Girolamo Forabosco (1605-1679) Lady with a Dog


Girolamo Forabosco (1605-1679) Portrait of a Venetian 1659


Girolamo Forabosco (1605-1679) Portrait of a Courtesan


Girolamo Forabosco (1605-1679) Judith with the head of Holofernes


Girolamo Forabosco (1605-1679) Portrait of a Courtesan


Girolamo Forabosco (1605-1679) Portrait of a Woman


Girolamo Forabosco (1605-1679) Vanitas


Girolamo Forabosco (1605-1679) Venetian Wife


Girolamo Forabosco (1605-1679) Courtesan


Girolamo Forabosco (1605-1679) Courtesan


Girolamo Forabosco (1605-1679) Story of Joseph & Potiphar's Wife


Girolamo Forabosco (1605-1679) Portrait of a Woman Half Length


Girolamo Forabosco (1605-1679) Ragazza Allo Specchio


Girolamo Forabosco (1605-1679) Portrait of a Lady

Girolamo Forabosco (1605-1679) Portrait of a Lady in a Grey Dress with Fur

Women Artist - Women by Artemisia Gentileschi 1593–1652 including the murder of Holofernes by Judith

Artemisia Gentileschi (Italian artist, 1593–1652) Saint Cecilia c 1620


Artemisia Gentileschi (Italian artist, 1593–1652) Judith and Her Maid Servant with the Head of Holofernes c 1613

Artemisia Gentileschi 1593–1652 was an Italian Early Baroque painter, influenced by Caravaggio. She was the 1st female painter to become a member of the Accademia di Arte del Disegno in Florence.


Artemisia Gentileschi (Italian artist, 1593–1652) Jael and Sisera c 1620

Artemisia painted pictures of strong, suffering women from myth & the Bible - victims, suicides, warriors. She was especially drawn to the biblical stories of Judith beheading Holofernes story & to the sexual assault of Susanna.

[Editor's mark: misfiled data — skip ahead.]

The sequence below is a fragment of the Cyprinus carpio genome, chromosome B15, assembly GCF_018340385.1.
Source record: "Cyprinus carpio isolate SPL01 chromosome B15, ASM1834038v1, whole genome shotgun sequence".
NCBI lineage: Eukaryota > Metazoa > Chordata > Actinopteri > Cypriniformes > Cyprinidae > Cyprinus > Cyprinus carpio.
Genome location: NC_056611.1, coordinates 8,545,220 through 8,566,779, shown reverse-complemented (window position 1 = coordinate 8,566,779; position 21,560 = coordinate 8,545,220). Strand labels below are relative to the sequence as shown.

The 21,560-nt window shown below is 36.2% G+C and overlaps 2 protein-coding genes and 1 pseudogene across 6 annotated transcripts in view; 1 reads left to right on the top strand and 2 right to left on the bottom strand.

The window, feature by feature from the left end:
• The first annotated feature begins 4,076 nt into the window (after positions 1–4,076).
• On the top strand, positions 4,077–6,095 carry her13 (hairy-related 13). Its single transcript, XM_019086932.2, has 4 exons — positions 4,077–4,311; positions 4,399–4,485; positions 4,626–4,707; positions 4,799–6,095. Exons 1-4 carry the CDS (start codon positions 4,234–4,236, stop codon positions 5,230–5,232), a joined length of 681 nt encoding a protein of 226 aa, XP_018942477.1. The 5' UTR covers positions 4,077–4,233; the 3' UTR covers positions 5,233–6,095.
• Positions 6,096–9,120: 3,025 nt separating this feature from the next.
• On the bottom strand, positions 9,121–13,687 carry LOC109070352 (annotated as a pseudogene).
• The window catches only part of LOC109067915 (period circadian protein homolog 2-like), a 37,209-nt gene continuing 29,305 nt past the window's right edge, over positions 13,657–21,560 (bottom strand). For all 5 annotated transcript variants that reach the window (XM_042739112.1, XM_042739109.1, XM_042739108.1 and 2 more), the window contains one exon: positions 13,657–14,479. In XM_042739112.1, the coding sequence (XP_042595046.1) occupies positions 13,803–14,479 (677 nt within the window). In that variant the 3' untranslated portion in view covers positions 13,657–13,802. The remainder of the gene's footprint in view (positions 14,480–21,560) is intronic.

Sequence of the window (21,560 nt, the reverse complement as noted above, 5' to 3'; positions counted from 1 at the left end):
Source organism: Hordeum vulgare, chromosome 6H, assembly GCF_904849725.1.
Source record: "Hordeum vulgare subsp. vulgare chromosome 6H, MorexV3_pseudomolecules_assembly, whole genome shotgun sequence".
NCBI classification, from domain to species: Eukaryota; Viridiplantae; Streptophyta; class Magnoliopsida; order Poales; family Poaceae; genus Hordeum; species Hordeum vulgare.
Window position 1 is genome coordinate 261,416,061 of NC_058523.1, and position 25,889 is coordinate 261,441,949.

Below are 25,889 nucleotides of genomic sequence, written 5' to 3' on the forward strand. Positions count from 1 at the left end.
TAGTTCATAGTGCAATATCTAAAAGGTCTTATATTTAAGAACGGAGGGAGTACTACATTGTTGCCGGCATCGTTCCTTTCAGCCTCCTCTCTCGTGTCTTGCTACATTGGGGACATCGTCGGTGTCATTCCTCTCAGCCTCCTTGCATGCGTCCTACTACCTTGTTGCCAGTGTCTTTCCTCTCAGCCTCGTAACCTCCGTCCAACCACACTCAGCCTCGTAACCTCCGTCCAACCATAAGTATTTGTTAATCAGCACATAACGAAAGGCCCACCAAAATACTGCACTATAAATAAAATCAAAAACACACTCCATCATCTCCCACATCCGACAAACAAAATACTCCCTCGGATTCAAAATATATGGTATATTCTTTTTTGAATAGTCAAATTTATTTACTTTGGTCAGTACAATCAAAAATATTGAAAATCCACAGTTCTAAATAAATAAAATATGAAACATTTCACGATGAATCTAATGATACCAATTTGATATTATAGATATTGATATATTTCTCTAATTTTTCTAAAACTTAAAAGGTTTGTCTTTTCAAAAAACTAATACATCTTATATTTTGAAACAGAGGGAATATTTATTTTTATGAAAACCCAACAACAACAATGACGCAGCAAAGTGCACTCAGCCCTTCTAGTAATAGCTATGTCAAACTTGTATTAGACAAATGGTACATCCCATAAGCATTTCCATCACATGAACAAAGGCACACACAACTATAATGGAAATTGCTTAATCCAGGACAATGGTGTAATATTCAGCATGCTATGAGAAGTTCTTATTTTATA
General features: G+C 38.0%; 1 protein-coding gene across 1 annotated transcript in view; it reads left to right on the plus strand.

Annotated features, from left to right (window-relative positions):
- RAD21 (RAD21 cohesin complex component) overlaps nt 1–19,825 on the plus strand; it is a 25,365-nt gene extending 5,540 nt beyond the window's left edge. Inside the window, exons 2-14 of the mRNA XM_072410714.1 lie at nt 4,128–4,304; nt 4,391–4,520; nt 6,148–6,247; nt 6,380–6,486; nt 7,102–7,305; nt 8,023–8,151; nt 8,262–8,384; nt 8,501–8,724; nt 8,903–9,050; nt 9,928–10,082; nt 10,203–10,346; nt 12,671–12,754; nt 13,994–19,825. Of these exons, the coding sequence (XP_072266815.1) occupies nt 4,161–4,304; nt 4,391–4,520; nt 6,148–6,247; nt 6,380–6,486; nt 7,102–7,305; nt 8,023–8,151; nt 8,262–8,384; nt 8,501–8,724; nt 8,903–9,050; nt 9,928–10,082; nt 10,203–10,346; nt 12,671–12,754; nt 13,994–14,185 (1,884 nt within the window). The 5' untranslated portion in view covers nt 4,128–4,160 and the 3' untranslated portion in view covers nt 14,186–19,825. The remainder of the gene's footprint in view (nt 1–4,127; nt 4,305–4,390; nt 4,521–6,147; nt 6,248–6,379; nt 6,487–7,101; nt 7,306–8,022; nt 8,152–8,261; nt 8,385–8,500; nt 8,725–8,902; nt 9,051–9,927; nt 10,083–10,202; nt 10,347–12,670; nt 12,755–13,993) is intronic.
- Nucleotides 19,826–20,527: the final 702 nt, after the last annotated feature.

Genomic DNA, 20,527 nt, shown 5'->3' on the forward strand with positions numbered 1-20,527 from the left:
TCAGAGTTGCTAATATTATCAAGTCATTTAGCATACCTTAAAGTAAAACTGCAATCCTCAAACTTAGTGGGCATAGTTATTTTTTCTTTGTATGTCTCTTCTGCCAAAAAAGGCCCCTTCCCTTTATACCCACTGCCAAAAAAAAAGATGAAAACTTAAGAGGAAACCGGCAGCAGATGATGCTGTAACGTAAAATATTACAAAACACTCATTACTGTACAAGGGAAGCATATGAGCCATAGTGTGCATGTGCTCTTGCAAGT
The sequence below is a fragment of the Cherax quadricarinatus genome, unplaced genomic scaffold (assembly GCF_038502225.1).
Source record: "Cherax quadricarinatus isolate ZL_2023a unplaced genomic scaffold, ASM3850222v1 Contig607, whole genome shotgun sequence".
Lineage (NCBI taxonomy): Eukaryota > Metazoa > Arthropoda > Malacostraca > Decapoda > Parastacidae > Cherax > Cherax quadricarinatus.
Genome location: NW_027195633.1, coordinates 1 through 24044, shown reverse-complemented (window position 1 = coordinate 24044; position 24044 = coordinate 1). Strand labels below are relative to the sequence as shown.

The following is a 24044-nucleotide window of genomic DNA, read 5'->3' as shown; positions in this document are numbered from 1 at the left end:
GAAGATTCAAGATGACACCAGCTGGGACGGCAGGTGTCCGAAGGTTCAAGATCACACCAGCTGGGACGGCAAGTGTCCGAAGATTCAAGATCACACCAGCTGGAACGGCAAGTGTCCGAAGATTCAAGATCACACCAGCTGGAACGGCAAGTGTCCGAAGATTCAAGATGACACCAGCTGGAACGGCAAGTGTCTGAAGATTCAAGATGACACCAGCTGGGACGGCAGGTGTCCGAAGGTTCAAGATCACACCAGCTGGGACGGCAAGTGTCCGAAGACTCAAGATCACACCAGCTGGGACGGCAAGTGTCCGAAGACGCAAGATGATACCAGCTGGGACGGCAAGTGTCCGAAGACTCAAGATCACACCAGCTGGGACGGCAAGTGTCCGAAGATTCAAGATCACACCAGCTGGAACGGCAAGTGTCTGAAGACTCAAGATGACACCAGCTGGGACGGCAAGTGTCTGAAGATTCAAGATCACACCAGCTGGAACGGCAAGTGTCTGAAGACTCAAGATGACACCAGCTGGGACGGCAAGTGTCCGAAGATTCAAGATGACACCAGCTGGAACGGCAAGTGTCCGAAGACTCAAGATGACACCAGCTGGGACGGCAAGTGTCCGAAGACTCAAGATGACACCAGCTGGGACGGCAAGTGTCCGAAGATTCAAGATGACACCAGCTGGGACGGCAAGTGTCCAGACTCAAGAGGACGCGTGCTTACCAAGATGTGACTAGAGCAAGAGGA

Artemisia Gentileschi (Italian artist, 1593–1652) Susanna and the Elders c 1610

Artemisia was born in Rome, the eldest child of the Tuscan painter Orazio Gentileschi. She learned painting under her father, whose style took inspiration from Caravaggio during that period, but her approach to subject matter was realistic & natural, where Orazio's were idealized.


Artemisia Gentileschi (Italian artist, 1593–1652) Judith Beheading Holofernes c 1612

Susanna & the Elders was one of the earliest works of 17-year-old Artemisia, depicting the sexual assault of the two Elders as a traumatic event. Artemisia was herself assaulted sexually, although it was after the completion of this painting.


Artemisia Gentileschi (Italian artist, 1593–1652) Penitent Magdalene c 1631

In 1612, her father was working with Agostino Tassi to decorate the vaults of Casino della Rose inside the Pallavicini Rospigliosi Palace in Rome. Orazio hired the painter to tutor his daughter privately. During this tutelage, Tassi raped Artemisia. Another man, Cosimo Quorlis helped Tassi with the rape.